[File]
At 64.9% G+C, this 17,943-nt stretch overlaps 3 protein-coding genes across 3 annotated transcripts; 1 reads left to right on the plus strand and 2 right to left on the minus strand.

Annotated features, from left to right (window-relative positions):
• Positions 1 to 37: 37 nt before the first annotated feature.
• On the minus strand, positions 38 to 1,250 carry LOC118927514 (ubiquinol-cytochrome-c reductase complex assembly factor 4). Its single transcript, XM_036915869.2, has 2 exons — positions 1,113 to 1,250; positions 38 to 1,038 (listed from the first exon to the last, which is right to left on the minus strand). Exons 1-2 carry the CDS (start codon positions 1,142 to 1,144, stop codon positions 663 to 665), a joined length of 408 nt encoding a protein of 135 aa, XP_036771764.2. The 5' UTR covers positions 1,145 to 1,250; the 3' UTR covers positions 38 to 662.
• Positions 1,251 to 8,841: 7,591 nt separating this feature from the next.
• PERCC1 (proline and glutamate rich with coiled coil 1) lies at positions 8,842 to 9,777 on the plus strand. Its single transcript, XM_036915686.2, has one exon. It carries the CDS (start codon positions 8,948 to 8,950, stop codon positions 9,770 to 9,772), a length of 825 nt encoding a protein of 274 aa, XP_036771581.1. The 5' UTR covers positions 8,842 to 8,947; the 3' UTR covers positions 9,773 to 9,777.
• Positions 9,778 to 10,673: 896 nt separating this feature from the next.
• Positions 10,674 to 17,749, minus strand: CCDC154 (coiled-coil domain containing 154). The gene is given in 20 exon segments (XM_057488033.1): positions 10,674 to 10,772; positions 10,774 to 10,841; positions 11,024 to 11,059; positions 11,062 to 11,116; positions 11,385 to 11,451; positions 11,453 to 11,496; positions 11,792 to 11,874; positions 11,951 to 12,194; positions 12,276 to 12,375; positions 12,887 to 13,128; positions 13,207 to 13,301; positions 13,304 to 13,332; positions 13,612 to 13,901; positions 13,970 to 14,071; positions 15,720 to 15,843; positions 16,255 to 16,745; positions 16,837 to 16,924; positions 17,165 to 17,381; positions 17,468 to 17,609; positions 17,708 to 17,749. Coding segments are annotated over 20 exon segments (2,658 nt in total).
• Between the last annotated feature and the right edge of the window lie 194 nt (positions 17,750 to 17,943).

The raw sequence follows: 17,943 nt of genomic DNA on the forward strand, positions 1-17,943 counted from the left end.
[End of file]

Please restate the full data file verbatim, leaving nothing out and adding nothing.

At 64.9% G+C, this 17,943-nt stretch overlaps 3 protein-coding genes across 3 annotated transcripts; 1 reads left to right on the plus strand and 2 right to left on the minus strand.

Annotated features, from left to right (window-relative positions):
• Positions 1 to 37: 37 nt before the first annotated feature.
• On the minus strand, positions 38 to 1,250 carry LOC118927514 (ubiquinol-cytochrome-c reductase complex assembly factor 4). Its single transcript, XM_036915869.2, has 2 exons — positions 1,113 to 1,250; positions 38 to 1,038 (listed from the first exon to the last, which is right to left on the minus strand). Exons 1-2 carry the CDS (start codon positions 1,142 to 1,144, stop codon positions 663 to 665), a joined length of 408 nt encoding a protein of 135 aa, XP_036771764.2. The 5' UTR covers positions 1,145 to 1,250; the 3' UTR covers positions 38 to 662.
• Positions 1,251 to 8,841: 7,591 nt separating this feature from the next.
• PERCC1 (proline and glutamate rich with coiled coil 1) lies at positions 8,842 to 9,777 on the plus strand. Its single transcript, XM_036915686.2, has one exon. It carries the CDS (start codon positions 8,948 to 8,950, stop codon positions 9,770 to 9,772), a length of 825 nt encoding a protein of 274 aa, XP_036771581.1. The 5' UTR covers positions 8,842 to 8,947; the 3' UTR covers positions 9,773 to 9,777.
• Positions 9,778 to 10,673: 896 nt separating this feature from the next.
• Positions 10,674 to 17,749, minus strand: CCDC154 (coiled-coil domain containing 154). The gene is given in 20 exon segments (XM_057488033.1): positions 10,674 to 10,772; positions 10,774 to 10,841; positions 11,024 to 11,059; positions 11,062 to 11,116; positions 11,385 to 11,451; positions 11,453 to 11,496; positions 11,792 to 11,874; positions 11,951 to 12,194; positions 12,276 to 12,375; positions 12,887 to 13,128; positions 13,207 to 13,301; positions 13,304 to 13,332; positions 13,612 to 13,901; positions 13,970 to 14,071; positions 15,720 to 15,843; positions 16,255 to 16,745; positions 16,837 to 16,924; positions 17,165 to 17,381; positions 17,468 to 17,609; positions 17,708 to 17,749. Coding segments are annotated over 20 exon segments (2,658 nt in total).
• Between the last annotated feature and the right edge of the window lie 194 nt (positions 17,750 to 17,943).

The raw sequence follows: 17,943 nt of genomic DNA on the forward strand, positions 1-17,943 counted from the left end.